Former professor’s farm turned into nature area

Emma Sullivan, Staff Writer

Courtesy of the Netzer family
UW Oshkosh Geography Professor Donald Netzer often took his students to a pond on his hobby farm to teach conservation techniques. Some of his students referred to the farm as “Doc’s little piece of paradise.” This photo was taken in 1966.

A family hobby farm where a UW Oshkosh geography professor often took his students to study conservation is now a public nature area.

Donald Nezter, who retired from UWO in 1980, and his wife, Bernadette Brazeau Netzer, raised six children: Donald, Henry, John, Mary, Philip and Julia. In Oshkosh, the family lived on a little hobby farm north of Oshkosh.

As a huge conservationist, Donald was no stranger to what he taught his students. He brought his students to his farm frequently, teaching about things like constructing a pond, spruce planting, beekeeping and creating food plots for deer and pheasants. His interest in conservation stems from Aldo Leopold, author of the “A Sand County Almanac” and a key player in the world of conservation and wildlife ecology. The two had a close relationship, with Leopold even influencing Netzer’s decision to study conservation.

The Netzers were also no stranger to their community. In addition to maintaining the farm, Donald and Bernadette were both longtime Winnebago Conservation Club members, helping to fundraise for conservation projects all over the community.

Netzer’s teaching and involvement in the conservation department did not go unnoticed. In 1961, under President John F. Kennedy, Donald was invited to the White House Conference on Natural Beauty.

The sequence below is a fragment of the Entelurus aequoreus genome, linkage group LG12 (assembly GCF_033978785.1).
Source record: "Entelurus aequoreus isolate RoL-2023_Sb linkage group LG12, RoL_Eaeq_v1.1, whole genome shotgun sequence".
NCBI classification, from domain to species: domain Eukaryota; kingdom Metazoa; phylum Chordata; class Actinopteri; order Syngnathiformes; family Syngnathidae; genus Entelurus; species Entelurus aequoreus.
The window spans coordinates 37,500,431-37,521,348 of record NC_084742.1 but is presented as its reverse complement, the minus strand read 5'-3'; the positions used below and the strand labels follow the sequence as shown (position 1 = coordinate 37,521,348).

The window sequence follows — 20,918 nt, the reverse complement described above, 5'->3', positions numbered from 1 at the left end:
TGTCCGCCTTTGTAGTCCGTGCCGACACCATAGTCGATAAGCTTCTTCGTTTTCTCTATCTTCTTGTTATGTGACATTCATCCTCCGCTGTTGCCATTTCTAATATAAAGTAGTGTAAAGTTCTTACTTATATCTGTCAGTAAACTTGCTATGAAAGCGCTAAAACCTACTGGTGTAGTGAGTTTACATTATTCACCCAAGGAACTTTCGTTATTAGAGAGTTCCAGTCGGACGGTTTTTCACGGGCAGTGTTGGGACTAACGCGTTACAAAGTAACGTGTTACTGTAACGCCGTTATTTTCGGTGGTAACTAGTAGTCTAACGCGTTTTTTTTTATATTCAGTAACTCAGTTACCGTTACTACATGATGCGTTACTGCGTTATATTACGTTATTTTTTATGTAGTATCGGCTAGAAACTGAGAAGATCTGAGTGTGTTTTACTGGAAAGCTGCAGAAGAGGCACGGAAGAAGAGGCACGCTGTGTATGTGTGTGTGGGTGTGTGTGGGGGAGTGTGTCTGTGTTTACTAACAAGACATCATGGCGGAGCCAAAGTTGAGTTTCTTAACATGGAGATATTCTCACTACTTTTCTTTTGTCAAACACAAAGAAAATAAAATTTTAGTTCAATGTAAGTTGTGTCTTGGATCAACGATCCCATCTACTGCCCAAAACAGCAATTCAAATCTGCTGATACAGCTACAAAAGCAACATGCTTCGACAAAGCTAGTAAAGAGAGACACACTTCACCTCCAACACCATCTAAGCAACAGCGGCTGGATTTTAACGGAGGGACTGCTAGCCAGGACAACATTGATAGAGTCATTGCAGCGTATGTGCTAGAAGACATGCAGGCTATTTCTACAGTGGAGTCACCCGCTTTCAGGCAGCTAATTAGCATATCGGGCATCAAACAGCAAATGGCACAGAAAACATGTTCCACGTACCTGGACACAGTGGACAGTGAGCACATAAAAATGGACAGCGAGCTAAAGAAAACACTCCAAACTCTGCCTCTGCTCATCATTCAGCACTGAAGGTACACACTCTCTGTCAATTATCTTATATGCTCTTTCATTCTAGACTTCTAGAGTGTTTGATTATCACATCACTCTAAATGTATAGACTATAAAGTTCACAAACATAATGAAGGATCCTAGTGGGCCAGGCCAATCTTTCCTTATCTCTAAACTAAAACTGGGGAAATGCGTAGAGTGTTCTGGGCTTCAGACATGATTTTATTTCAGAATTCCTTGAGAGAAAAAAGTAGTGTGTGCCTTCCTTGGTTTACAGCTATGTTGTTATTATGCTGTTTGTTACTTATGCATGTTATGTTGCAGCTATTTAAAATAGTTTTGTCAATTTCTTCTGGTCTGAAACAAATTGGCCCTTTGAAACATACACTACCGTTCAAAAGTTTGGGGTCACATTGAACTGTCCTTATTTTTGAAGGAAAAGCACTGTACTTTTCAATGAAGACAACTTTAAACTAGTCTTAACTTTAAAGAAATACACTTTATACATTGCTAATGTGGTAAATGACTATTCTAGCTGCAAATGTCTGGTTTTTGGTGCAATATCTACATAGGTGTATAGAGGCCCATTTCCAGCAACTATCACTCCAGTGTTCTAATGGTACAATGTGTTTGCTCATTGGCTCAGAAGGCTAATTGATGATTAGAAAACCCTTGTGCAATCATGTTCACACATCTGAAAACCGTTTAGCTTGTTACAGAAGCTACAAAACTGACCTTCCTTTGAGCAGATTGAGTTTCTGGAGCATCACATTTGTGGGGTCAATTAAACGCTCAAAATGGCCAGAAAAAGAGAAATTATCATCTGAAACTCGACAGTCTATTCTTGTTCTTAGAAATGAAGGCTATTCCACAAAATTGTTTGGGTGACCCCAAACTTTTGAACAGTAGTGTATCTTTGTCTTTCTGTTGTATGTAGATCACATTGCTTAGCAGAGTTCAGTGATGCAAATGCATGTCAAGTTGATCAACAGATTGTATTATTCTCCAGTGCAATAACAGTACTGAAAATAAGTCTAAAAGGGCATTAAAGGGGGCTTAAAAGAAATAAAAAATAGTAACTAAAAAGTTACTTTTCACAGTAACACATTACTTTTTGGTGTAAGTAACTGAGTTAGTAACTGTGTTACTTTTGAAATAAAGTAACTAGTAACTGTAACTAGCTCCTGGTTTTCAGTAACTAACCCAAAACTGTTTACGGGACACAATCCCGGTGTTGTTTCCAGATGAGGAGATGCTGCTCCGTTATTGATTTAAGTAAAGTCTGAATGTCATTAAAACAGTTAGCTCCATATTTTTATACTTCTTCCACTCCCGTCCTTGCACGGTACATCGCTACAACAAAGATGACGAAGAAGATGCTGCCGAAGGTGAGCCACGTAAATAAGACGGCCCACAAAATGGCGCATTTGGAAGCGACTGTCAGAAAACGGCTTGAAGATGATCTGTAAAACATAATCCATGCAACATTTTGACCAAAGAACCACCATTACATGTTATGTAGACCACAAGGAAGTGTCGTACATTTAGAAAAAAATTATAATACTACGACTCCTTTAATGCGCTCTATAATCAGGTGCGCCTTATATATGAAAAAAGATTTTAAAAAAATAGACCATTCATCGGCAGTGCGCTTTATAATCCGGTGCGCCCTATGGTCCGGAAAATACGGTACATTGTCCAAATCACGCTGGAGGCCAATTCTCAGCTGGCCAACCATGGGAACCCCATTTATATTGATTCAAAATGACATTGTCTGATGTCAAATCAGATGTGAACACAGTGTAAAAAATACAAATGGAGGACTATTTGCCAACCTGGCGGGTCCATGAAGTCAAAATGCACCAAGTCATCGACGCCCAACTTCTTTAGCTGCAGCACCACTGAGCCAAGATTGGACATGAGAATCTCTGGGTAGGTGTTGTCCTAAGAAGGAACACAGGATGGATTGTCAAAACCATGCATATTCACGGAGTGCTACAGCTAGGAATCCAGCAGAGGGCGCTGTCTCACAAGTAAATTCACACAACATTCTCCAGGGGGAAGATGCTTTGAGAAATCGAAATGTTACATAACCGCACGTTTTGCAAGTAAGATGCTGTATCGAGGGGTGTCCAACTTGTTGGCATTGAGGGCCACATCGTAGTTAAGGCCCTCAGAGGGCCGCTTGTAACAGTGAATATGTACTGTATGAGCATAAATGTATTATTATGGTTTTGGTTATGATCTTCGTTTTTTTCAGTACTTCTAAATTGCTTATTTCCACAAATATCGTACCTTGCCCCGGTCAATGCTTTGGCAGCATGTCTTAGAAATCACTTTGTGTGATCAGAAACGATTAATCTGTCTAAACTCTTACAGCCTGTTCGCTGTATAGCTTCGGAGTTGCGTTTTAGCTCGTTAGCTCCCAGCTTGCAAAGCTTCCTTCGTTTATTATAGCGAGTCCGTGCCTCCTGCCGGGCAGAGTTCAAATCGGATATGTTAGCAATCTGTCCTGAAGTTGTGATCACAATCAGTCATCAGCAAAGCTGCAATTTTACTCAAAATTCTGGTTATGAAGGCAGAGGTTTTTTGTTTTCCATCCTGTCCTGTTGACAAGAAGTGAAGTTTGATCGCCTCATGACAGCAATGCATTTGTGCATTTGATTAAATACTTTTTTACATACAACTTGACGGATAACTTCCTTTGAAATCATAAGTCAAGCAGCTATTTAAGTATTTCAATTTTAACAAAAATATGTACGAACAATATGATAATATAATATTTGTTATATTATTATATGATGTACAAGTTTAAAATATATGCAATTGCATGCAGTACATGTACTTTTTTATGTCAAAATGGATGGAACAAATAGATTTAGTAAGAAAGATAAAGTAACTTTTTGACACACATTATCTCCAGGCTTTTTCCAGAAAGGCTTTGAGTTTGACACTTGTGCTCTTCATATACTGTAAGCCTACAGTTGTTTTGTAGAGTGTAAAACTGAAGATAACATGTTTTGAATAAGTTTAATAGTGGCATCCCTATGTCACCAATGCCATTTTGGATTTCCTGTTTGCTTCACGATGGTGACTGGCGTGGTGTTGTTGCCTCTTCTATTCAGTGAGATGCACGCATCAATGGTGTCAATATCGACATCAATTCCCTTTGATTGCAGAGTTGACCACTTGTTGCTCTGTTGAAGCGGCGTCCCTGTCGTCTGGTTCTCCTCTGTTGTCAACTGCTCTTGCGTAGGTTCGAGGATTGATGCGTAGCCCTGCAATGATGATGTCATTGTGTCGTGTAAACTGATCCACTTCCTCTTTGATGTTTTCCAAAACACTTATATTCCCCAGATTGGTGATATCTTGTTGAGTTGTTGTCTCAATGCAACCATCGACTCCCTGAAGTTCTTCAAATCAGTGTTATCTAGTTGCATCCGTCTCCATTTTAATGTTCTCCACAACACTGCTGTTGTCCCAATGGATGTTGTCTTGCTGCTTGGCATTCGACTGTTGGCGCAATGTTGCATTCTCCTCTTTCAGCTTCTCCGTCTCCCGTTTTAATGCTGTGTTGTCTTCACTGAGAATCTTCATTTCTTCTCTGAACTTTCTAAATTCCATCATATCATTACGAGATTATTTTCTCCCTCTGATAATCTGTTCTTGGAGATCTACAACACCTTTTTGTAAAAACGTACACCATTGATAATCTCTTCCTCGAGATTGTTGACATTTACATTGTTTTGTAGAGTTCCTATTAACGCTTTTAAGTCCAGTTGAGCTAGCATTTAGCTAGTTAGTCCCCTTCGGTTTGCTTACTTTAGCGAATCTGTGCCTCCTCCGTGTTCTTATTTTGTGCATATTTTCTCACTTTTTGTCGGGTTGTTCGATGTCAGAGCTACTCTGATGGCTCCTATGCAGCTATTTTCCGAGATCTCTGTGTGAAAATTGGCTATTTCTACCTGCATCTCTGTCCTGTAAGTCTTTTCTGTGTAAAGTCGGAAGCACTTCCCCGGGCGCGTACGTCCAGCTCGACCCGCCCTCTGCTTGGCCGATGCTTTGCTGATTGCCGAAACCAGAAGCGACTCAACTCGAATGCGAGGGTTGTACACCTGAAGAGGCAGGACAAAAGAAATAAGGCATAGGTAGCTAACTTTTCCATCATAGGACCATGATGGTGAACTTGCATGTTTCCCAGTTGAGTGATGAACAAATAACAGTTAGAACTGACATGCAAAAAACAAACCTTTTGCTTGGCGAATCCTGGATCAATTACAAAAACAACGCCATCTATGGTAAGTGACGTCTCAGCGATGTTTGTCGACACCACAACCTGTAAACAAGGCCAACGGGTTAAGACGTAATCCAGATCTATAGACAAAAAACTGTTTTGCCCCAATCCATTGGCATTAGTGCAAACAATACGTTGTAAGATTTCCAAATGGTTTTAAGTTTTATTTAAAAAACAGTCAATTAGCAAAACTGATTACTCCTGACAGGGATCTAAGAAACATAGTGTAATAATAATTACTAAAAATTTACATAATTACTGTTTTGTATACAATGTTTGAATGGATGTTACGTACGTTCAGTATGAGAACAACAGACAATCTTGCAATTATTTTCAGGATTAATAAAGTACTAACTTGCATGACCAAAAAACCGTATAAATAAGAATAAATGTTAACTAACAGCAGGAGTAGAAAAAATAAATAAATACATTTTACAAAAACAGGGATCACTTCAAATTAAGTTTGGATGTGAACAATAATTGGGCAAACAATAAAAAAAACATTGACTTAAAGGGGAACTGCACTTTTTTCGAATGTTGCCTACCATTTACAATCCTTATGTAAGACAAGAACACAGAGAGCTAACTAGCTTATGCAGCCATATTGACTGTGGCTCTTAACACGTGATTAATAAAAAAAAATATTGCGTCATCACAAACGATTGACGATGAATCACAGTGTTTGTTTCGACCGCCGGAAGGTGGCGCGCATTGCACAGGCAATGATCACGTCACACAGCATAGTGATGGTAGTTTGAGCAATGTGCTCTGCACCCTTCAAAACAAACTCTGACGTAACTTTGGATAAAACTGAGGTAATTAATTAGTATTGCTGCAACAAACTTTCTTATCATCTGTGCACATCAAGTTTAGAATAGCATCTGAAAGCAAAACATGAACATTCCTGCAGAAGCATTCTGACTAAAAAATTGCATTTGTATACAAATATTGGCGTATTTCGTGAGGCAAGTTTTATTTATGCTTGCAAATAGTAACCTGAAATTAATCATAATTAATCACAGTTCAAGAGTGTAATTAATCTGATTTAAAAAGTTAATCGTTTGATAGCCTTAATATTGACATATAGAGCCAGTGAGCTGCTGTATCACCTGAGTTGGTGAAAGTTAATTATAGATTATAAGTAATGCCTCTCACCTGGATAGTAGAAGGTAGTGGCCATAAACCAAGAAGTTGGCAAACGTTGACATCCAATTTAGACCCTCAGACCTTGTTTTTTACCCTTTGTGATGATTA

The Donald and Bernadette Netzer family from left, includes John Netzer, Mary Schumann, Henry Netzer, Julia Stephenson, Philip Netzer and Donald Netzer.

He was invited again under Lyndon B. Johnson in 1964. In 1971, he was elected to Who’s Who in America for his work in conservation education. He also received the Conservation Educator of the Year Award by the National Wildlife Federation for “Outstanding Contributions to the Wise Use and Management of the Nation’s Natural Resources.”

The Netzer family farm was very well loved, but not just by Donald and Bernadette. Students could see Donald’s passion for the farm and even shared it, calling the place “Doc’s little piece of paradise.”

His six children also have fond memories, with his son John recalling many details of the hobby farm, including different animals, a huge garden with fruits and vegetables and the way each person contributed to the farm — especially his mother.

“Mom worked tirelessly with taking care of the house and us kids and could pickle, can, cook or sew anything!” John said. “She had thousands of recipes and wasn’t afraid to ad-lib if we ran out of something. And we sure never went hungry!”

While the family farm was sold to the Winnebago County Park Department a few years ago, the northwest acreage was first dedicated as

UW Oshkosh faculty and administrators attended the dedication of the Netzer Nature Area in August. From left are Geography Department chair Micheal Jurmu, geography professor Mamadou Coulibaly, Chancellor Andrew Leavitt and retired geography professor John Cross.

a nature area in August to honor Donald and Bernadette. The sale stipulated that the seven acres be protected and preserved as a natural wildlife area in perpetuity.

The Netzer family is very grateful for this new step in the farm’s history, writing on a plaque in the preserve, “We have many lasting memories of long walks and sunsets at the farm and we hope all who pass here enjoy them too.”

For more information on the nature area, visit the Winnebago County Parks Department website.